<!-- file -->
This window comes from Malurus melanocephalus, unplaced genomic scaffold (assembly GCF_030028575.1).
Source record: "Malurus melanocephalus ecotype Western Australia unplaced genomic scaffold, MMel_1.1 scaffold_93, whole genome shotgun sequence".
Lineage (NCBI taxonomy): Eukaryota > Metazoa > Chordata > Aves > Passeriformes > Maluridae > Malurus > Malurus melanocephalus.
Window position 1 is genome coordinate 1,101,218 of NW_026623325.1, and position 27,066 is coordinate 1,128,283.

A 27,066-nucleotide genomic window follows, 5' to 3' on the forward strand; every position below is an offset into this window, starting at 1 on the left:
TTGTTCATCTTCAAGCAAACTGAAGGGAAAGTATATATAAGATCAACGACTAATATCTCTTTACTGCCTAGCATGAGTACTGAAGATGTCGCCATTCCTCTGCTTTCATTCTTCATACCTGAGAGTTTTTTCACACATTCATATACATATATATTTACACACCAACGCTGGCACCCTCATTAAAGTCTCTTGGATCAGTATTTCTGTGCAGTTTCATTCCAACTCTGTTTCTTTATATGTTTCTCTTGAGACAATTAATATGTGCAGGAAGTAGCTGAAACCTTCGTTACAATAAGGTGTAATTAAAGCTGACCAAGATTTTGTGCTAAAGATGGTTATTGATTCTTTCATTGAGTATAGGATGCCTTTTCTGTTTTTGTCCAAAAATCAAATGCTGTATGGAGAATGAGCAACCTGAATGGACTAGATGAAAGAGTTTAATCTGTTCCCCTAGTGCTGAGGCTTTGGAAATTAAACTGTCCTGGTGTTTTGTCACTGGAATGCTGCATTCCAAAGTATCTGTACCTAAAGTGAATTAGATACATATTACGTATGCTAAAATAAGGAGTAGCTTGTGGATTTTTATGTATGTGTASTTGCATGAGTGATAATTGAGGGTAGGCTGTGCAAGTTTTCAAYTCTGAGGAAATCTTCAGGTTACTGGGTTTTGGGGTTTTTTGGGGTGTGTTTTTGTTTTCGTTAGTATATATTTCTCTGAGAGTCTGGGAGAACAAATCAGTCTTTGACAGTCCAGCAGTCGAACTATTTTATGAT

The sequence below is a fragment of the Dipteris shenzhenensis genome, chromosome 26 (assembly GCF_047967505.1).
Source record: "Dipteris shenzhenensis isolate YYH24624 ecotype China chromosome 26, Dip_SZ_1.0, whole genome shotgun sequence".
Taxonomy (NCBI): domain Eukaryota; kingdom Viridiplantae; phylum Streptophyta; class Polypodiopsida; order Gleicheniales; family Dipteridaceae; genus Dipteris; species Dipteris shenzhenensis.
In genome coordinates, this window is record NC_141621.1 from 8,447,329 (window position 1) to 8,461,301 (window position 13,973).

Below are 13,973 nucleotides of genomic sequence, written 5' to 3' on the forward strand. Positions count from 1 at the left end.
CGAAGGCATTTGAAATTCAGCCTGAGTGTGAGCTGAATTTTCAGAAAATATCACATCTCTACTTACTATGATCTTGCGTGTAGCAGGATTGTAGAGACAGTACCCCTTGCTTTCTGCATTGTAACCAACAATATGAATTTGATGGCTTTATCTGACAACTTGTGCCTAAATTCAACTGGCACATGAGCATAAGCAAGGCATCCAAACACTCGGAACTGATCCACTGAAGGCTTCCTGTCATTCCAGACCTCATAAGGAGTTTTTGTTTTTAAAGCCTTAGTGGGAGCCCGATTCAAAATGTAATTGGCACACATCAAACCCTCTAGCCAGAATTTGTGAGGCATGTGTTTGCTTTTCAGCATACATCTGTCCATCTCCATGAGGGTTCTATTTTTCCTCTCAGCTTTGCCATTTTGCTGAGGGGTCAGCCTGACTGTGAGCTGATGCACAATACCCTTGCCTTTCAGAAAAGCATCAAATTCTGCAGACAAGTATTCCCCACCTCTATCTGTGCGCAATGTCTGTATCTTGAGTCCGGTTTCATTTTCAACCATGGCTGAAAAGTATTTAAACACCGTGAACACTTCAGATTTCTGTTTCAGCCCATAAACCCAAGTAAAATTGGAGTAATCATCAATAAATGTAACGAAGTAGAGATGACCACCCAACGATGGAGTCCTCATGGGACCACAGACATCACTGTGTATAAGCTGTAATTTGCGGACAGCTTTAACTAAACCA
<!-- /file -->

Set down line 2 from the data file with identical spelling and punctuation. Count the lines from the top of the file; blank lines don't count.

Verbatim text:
Source record: "Malurus melanocephalus ecotype Western Australia unplaced genomic scaffold, MMel_1.1 scaffold_93, whole genome shotgun sequence".